Nigerian lawyer and human rights activist, Femi Falana (SAN) has blamed the country’s organised labour leaders for truncating a planned nationwide strike over the increase in petrol prices and electricity tariffs.
Falana, who spoke on ARISE News on Sunday, likened the deal reached between representatives of the Nigerian government and labour leaders as similar to that of “coup plotters.”
Falana, as leader of ASCAB (Alliance for the Survival of COVID-19 and Beyond), a coalition of about 80 groups, championed the call for Nigerians to participate in a September 23 nationwide protest called by the Trade Union Congress (TUC).
However, hours before the planned protest, a truce was reached with government.
Asked why he “chickened out” of the protest tagged Enough is Enough, Falana explained:
“We were going to have a general strike but on the eve of the protest, labour leaders met with the government till the early hours of the morning, almost like coup plotters, and we were told that the issue had been resolved.”
Some still went ahead and many were arrested he said, with about 33 were in Lagos. Some have been granted bail and will be released soonest, he revealed.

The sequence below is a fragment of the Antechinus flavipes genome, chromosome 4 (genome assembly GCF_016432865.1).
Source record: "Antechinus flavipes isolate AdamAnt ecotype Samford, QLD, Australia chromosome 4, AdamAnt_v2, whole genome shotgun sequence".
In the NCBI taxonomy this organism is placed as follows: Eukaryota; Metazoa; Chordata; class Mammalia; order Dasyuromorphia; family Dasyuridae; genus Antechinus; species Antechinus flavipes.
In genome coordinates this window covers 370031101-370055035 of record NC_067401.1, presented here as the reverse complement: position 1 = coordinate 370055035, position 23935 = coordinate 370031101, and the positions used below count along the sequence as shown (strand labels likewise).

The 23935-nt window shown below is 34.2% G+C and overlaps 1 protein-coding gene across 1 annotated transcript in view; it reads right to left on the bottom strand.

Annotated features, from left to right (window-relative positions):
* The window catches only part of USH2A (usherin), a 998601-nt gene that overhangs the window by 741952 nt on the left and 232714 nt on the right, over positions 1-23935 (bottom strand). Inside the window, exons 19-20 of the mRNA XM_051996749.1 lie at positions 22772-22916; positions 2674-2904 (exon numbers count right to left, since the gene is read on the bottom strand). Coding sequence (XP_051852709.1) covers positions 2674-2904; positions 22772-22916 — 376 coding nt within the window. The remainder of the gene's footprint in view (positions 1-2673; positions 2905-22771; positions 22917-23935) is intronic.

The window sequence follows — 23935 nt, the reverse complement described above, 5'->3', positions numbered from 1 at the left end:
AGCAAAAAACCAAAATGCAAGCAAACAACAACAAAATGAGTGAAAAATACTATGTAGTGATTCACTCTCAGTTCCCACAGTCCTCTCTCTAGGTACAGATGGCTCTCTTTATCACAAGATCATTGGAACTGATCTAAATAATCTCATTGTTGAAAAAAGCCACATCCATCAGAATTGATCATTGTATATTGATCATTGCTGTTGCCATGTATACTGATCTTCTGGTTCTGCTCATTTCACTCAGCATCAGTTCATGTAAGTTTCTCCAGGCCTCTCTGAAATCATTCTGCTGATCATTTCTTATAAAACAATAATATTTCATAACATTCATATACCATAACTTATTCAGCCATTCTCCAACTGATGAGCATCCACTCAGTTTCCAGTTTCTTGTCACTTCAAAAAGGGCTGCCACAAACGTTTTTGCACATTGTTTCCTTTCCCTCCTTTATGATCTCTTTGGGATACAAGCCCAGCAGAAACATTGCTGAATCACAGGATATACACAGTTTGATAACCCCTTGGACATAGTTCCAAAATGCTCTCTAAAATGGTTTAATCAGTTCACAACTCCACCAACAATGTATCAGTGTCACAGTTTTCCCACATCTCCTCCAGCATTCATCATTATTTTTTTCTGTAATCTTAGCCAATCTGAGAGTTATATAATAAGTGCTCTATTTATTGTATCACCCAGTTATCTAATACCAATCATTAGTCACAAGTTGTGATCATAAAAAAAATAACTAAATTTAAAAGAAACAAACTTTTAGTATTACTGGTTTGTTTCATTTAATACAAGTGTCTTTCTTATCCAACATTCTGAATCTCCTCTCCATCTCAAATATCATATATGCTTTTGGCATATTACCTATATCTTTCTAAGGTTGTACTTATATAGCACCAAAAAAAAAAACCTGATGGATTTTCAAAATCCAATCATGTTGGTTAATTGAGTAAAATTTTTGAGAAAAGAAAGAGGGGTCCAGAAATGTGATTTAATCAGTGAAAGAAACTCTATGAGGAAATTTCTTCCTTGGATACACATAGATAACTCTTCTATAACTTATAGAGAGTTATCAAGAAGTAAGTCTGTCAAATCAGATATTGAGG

But he hinted that a strike is still in the works. “It’s a continuous process. As long as the inhuman condition our people have been subjected to continues, you are going to have a lot of protests,” he said.
Falana also insisted that fuel price hike in Nigeria is illegal, alluding to a 2012 court judgment that he said has not been appealed.
According to him, another basis for its illegality is that “the law says it’s the minister of petroleum resources that fixes the price of petrol, not invisible market forces.”
He disagreed with President Muhammadu Buhari’s assertion that petrol prices in Nigeria should not be lower than in Saudi Arabia, a statement the president made on Independence Day.
According to Falana, the comparison with Saudi Arabia doesn’t hold water because of the stark difference in welfare and benefits between the two countries.
Falana also opined that there should be no increase in electricity tariffs unless there are improvements in service.